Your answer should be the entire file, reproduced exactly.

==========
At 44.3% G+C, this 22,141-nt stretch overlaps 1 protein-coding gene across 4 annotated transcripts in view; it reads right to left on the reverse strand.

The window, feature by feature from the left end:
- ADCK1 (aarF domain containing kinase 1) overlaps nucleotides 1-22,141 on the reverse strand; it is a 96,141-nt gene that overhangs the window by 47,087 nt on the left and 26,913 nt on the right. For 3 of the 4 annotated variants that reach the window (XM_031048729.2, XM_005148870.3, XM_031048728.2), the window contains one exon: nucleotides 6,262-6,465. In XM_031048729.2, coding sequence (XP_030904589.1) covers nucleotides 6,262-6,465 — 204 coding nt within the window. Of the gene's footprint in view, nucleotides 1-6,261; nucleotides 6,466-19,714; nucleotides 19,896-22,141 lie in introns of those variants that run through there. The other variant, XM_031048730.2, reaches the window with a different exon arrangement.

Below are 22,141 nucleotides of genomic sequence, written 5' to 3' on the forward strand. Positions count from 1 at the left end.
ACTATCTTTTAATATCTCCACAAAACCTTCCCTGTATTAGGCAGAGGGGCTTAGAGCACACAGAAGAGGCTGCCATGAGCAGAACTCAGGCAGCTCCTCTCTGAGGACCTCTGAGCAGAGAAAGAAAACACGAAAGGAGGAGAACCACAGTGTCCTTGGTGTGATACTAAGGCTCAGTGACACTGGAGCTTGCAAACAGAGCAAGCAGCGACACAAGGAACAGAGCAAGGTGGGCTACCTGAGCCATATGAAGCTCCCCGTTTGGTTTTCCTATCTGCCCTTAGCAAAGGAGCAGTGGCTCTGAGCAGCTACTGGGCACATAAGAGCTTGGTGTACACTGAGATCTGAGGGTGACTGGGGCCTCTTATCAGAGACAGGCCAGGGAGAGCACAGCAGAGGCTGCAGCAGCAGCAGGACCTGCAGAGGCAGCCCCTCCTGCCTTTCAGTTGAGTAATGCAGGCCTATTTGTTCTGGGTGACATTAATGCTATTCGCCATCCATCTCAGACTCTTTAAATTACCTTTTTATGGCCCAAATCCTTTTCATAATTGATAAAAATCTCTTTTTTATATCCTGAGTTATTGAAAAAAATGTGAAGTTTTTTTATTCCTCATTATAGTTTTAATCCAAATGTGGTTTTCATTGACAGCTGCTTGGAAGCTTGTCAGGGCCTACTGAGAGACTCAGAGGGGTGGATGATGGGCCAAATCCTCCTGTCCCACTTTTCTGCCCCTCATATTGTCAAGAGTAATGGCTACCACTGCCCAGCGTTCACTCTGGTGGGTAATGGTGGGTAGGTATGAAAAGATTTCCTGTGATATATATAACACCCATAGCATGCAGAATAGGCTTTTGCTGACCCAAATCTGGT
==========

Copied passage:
At 44.3% G+C, this 22,141-nt stretch overlaps 1 protein-coding gene across 4 annotated transcripts in view; it reads right to left on the reverse strand.

The window, feature by feature from the left end:
- ADCK1 (aarF domain containing kinase 1) overlaps nucleotides 1-22,141 on the reverse strand; it is a 96,141-nt gene that overhangs the window by 47,087 nt on the left and 26,913 nt on the right. For 3 of the 4 annotated variants that reach the window (XM_031048729.2, XM_005148870.3, XM_031048728.2), the window contains one exon: nucleotides 6,262-6,465. In XM_031048729.2, coding sequence (XP_030904589.1) covers nucleotides 6,262-6,465 — 204 coding nt within the window. Of the gene's footprint in view, nucleotides 1-6,261; nucleotides 6,466-19,714; nucleotides 19,896-22,141 lie in introns of those variants that run through there. The other variant, XM_031048730.2, reaches the window with a different exon arrangement.

Below are 22,141 nucleotides of genomic sequence, written 5' to 3' on the forward strand. Positions count from 1 at the left end.
ACTATCTTTTAATATCTCCACAAAACCTTCCCTGTATTAGGCAGAGGGGCTTAGAGCACACAGAAGAGGCTGCCATGAGCAGAACTCAGGCAGCTCCTCTCTGAGGACCTCTGAGCAGAGAAAGAAAACACGAAAGGAGGAGAACCACAGTGTCCTTGGTGTGATACTAAGGCTCAGTGACACTGGAGCTTGCAAACAGAGCAAGCAGCGACACAAGGAACAGAGCAAGGTGGGCTACCTGAGCCATATGAAGCTCCCCGTTTGGTTTTCCTATCTGCCCTTAGCAAAGGAGCAGTGGCTCTGAGCAGCTACTGGGCACATAAGAGCTTGGTGTACACTGAGATCTGAGGGTGACTGGGGCCTCTTATCAGAGACAGGCCAGGGAGAGCACAGCAGAGGCTGCAGCAGCAGCAGGACCTGCAGAGGCAGCCCCTCCTGCCTTTCAGTTGAGTAATGCAGGCCTATTTGTTCTGGGTGACATTAATGCTATTCGCCATCCATCTCAGACTCTTTAAATTACCTTTTTATGGCCCAAATCCTTTTCATAATTGATAAAAATCTCTTTTTTATATCCTGAGTTATTGAAAAAAATGTGAAGTTTTTTTATTCCTCATTATAGTTTTAATCCAAATGTGGTTTTCATTGACAGCTGCTTGGAAGCTTGTCAGGGCCTACTGAGAGACTCAGAGGGGTGGATGATGGGCCAAATCCTCCTGTCCCACTTTTCTGCCCCTCATATTGTCAAGAGTAATGGCTACCACTGCCCAGCGTTCACTCTGGTGGGTAATGGTGGGTAGGTATGAAAAGATTTCCTGTGATATATATAACACCCATAGCATGCAGAATAGGCTTTTGCTGACCCAAATCTGGT